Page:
# LED Birthday Card

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This is one of the first times I used copper tape and it happened to be for a friend's birthday card.  The circuit is simple, the design is a bit crude, but I thought I'd try incorporating the copper tape into the design.

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## Step 1: Materials

You don't need much to get started.  I think the more crafty you are the better, that way you'll not only have a card the lights up but looks pretty too!

- copper tape (local hardware store or electronics store should have it)
- LED (any size and color)
- 3V coin cell battery (I use CR2032)
- cardstock
- scissors
- scotch tape
- colored pencils, tissue paper, etc. (stuff to make it look nice)

**NB: if you can't find or afford copper tape, aluminum tape works just as well and costs less.

## Step 2: Design Your Circuit

I find it helps to draw your circuit it first so you know where your LEDs will be placed and how you'll lay out your tape.  My design for this card was inspired by blowing out a birthday candle.  The LED will light up when you hold a button saying, "make a wish," then you blow out the candle (and release the button), the LED goes OFF and your wish comes true!

Here's my design, but you can design anything!  If you're going to use more than one LED, I suggest a parallel circuit design.  I've found my circuit designs work best with no more than 3 LEDs per battery.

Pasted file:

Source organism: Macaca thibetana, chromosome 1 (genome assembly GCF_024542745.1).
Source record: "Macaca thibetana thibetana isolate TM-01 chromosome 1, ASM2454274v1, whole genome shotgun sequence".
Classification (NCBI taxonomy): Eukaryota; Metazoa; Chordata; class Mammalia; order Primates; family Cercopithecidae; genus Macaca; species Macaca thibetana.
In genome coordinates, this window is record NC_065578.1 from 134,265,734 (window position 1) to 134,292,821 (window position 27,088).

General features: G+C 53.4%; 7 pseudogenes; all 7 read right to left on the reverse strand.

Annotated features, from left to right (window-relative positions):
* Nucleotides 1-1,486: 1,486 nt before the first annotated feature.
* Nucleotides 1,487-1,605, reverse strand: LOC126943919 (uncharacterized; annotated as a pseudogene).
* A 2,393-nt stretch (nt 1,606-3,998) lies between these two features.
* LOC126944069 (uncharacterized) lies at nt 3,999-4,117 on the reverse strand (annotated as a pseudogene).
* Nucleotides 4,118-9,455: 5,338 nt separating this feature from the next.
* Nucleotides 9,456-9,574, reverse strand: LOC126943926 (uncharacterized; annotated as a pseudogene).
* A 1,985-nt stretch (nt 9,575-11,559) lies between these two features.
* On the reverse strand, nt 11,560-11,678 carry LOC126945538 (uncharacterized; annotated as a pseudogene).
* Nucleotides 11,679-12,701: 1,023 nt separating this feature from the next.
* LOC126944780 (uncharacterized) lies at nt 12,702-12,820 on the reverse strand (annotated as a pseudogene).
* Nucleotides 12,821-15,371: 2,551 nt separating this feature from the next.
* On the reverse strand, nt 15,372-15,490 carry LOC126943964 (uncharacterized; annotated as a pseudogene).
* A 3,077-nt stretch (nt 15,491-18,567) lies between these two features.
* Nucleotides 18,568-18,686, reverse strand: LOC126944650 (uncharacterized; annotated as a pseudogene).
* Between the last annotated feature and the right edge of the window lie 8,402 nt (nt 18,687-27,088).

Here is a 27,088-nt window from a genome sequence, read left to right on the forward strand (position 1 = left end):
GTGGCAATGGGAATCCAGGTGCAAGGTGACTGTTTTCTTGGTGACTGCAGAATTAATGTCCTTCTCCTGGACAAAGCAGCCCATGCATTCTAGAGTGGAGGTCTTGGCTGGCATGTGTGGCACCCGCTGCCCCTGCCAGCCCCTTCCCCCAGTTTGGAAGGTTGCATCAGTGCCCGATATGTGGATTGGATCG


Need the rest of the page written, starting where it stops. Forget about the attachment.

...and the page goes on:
## Step 3: Measure Length of Tape Needed

This is important because the more breaks you have the weaker the current will be and your light won't work.

For this specific project, I used three pieces of copper tape:
- 1 piece of copper tape that ran from one lead of my LED to the battery
- then 1 piece that ran from my battery to the switch
- and finally 1 piece that ran from the switch to the other lead of my LED

**NB: You can solder to the copper tape, so if you have a break you can reinforce it with solder.  Just be careful not to start a fire or burn your card.  If you can't solder or don't want to risk it, make sure when extending a piece of tape, you sandwich the two pieces together.  Simply laying them on top of each other is not enough to carry the full current.

## Step 4: Prepare the LED

The longer lead of the LED is the "+" positive lead and should connect to the "+" positive side of your battery.

Bend this lead up and into a circle

The shorter lead of the LED is the "-" negative lead and should connect to the "-" negative side of your battery.

Bend this lead up and into a square

## Step 5: Prepare Battery Holder & Switch

I'm using the battery holder template designed by Jie Qi of the MIT Media Lab.  She has two great websites with tutorials on how to fold the tape using her battery holder and examples of card templates you can use.  I found both to be great "getting started" resources.

Paper Battery Holder Tutorial

Paper Electronics Template Cards

## Step 6: Make Your Circuit & Enjoy!

using the copper tape, connect your LED "+" poisitve lead to the positive side of your battery

then connect your battery's "-" negative side to another piece of copper tape, extending it out to create one side of the switch

finally, with a third strip of copper tape, complete your switch and connect the tape to the "-" negative lead of your LED

## Recommendations

• ### Large Motors Class

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